The ASC industry is challenged by the same issues as other industries – the need to find, employ, and empower good managers and leaders.
Throughout my career, I have engaged in the search for potential leaders who possess the powerful mix of interpersonal communication skills, a background in clinical medicine and/or its operations, and financial acumen. With heavy competition to hire strong leaders in health care, we are fortunate when we secure candidates who possess two out of these three skills.
For example, many ASC administrators possess the interpersonal skill set and background in clinical medicine, but they lack a solid foundation in finance and mathematics. Oftentimes, we hire or promote these individuals and work closely with them to develop the financial and quantitative skills necessary to successfully manage and lead a surgery center.
A great starting point for health care managers seeking to improve their financial acumen is “Finance and Accounting for Non-Financial Managers.” This resource is offered through many different authors and training organizations. While one-on-one mentoring is preferred, studying the book or attending the course allows those with minimal prior exposure to these principles to achieve a reasonable to high level of competency in financial and quantitative analysis.
Recently, I read an article by Alexandra Samuel in the Wall Street Journal titled “How I Beat Math Phobia – and Became a Better Entrepreneur.” In this article, Ms. Samuel discusses her “math phobia.” It opened my eyes to why many people say they are not “numbers” people. While they may be fully capable of handling numbers-related tasks (calculating a tip, balancing their checkbook), they may have an ingrained fear of complex math or be intimidated by accounting principles.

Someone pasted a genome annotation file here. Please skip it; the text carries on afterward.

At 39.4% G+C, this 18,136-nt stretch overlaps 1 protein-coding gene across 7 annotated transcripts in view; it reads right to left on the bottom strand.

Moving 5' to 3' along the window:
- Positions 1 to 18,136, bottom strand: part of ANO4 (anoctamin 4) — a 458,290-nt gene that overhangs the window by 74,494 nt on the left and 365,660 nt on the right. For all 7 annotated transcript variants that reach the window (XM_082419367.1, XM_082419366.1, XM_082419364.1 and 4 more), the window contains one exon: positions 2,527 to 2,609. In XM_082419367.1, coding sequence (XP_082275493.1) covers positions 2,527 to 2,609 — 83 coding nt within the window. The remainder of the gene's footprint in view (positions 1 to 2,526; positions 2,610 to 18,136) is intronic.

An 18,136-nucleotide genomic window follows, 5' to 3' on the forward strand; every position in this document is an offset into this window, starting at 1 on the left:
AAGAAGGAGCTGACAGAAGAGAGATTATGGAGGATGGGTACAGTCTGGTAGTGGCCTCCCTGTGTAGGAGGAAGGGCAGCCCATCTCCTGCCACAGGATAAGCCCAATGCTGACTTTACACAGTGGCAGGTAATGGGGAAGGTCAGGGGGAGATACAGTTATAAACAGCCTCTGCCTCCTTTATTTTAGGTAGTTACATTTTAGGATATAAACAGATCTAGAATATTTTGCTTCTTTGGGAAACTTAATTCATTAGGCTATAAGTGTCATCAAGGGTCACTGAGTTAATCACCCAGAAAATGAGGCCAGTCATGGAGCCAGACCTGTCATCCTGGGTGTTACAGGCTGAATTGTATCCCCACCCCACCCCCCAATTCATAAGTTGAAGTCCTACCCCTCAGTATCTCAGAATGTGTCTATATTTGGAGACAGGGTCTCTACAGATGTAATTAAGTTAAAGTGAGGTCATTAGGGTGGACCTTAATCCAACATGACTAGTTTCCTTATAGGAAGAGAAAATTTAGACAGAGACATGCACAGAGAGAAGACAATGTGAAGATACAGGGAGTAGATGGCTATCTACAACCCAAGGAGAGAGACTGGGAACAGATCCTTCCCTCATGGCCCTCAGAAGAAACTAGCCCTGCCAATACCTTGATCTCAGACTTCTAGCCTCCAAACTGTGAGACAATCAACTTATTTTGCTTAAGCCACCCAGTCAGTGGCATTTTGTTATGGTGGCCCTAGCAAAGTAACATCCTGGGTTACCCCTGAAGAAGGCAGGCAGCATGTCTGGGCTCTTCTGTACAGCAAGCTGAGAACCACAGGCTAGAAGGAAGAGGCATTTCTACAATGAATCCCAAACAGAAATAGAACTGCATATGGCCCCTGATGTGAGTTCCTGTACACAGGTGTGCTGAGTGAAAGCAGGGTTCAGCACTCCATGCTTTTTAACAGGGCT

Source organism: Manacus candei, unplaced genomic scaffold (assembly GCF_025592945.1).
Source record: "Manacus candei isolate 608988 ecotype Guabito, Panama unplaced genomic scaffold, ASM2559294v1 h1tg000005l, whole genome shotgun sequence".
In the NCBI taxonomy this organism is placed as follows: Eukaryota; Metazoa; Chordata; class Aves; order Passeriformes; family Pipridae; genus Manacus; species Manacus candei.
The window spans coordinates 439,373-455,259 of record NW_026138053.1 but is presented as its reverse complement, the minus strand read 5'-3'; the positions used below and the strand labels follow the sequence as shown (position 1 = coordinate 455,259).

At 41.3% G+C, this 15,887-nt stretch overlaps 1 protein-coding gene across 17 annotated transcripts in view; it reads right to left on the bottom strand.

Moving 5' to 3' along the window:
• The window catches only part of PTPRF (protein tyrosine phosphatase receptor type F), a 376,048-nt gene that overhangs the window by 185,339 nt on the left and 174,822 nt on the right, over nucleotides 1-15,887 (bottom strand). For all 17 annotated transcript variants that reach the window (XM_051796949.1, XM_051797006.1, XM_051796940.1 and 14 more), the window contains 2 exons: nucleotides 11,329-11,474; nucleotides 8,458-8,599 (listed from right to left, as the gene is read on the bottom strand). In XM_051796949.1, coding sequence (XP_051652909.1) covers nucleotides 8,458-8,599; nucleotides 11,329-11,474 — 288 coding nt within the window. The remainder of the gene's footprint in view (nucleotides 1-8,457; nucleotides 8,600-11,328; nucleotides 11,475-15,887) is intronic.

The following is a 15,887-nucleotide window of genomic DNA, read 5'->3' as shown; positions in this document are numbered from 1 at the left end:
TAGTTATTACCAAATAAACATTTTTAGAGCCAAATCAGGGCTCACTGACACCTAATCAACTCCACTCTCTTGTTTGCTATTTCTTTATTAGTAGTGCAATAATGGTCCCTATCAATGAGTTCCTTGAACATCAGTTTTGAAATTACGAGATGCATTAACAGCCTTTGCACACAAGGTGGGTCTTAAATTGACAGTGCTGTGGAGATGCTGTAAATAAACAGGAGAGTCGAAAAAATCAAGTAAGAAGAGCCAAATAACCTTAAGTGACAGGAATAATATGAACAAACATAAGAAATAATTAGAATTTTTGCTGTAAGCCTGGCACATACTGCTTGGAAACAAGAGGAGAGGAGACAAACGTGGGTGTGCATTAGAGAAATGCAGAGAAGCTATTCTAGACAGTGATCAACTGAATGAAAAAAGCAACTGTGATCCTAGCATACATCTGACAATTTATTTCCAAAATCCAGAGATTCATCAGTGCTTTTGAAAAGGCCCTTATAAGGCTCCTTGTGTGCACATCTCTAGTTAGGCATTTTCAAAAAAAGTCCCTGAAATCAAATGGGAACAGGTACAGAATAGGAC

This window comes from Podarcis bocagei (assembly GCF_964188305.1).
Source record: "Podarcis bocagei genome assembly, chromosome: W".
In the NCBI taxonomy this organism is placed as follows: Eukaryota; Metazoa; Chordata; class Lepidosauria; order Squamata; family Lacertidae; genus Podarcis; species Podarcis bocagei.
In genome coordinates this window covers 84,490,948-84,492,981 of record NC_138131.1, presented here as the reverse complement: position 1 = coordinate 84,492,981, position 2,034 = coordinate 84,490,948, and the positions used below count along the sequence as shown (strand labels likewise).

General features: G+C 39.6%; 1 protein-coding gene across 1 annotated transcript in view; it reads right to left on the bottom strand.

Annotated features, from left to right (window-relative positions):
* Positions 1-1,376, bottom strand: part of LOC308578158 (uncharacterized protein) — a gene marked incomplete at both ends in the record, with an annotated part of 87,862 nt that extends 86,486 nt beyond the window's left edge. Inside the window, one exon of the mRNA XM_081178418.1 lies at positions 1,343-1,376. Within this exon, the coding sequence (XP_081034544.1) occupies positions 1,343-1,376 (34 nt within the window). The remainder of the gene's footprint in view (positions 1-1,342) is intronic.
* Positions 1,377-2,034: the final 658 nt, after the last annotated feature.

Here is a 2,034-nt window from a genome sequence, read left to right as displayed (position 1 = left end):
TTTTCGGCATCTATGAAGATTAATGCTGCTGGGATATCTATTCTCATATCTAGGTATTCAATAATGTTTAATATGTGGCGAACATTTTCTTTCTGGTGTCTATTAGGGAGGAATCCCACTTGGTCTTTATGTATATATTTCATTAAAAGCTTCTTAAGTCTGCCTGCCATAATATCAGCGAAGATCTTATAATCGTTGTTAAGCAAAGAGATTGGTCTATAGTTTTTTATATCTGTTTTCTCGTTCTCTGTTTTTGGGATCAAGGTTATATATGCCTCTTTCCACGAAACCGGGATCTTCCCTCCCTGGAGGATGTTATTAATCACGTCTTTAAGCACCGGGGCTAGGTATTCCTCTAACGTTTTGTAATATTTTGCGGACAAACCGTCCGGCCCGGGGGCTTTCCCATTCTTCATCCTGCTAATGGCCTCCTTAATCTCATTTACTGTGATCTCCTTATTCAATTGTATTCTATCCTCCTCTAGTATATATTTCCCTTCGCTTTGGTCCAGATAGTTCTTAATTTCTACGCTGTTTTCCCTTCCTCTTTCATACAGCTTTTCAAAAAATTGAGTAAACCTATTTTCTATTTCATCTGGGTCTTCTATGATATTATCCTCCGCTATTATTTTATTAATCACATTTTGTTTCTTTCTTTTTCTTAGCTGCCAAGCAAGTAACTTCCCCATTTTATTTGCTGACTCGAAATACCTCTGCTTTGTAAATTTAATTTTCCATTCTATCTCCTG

Ms. Samuels outlines four approaches anyone can take to defeat their “math phobia” and improve their quantitative skill set and financial understanding.
- Find a mentor to assist you with increasing your comfort with numbers. (Managers and leaders who are comfortable with math and finances, make yourselves available as a mentor or resource to team members who self-identify as “non-numbers” people.)
- Immerse yourself in a “passionate project” requiring numbers, math, or quantitative analysis. In the ASC industry, the project could be related to productivity, reducing waste, improving quality, increasing profitability, or monitoring business development efforts.
- Look for a quantitative question you are desperate to answer. Many questions related to an ASC’s performance have a quantitative basis. Ms. Samuels suggests, “All of those questions are answerable with data, and they can drive your recovery from math phobia.”
- Determine if your math anxiety is related to the gender factor. As a brother of two sisters, both of whom have science and health care degrees, as well as the father of two daughters who are quite competent in math, I hadn’t considered how gender may impact someone’s view of math and quantitative analysis. After reading Ms. Samuels’ article, I now recognize as a business owner, manager, and leader, I need to be cognizant a gender impact exists for quantitative and math comfort. I also realized that to effectively identify and develop talent, we need to address this issue by encouraging the use of the three tactics outlined above and other available techniques.
Math is important to every role in every organization. When “math phobia” is removed, one may find comfort in the reliability of numbers and equations. Developing a quantitative skill set and financial acumen takes effort, but it begins with support and a nudge in the right direction. No one should shy away from math and finance out of fear. Wise managers and leaders will provide team members with tools to deal with math phobia or they will miss out on the opportunity to secure the services of many talented people.
Robert Carrera, President/CEO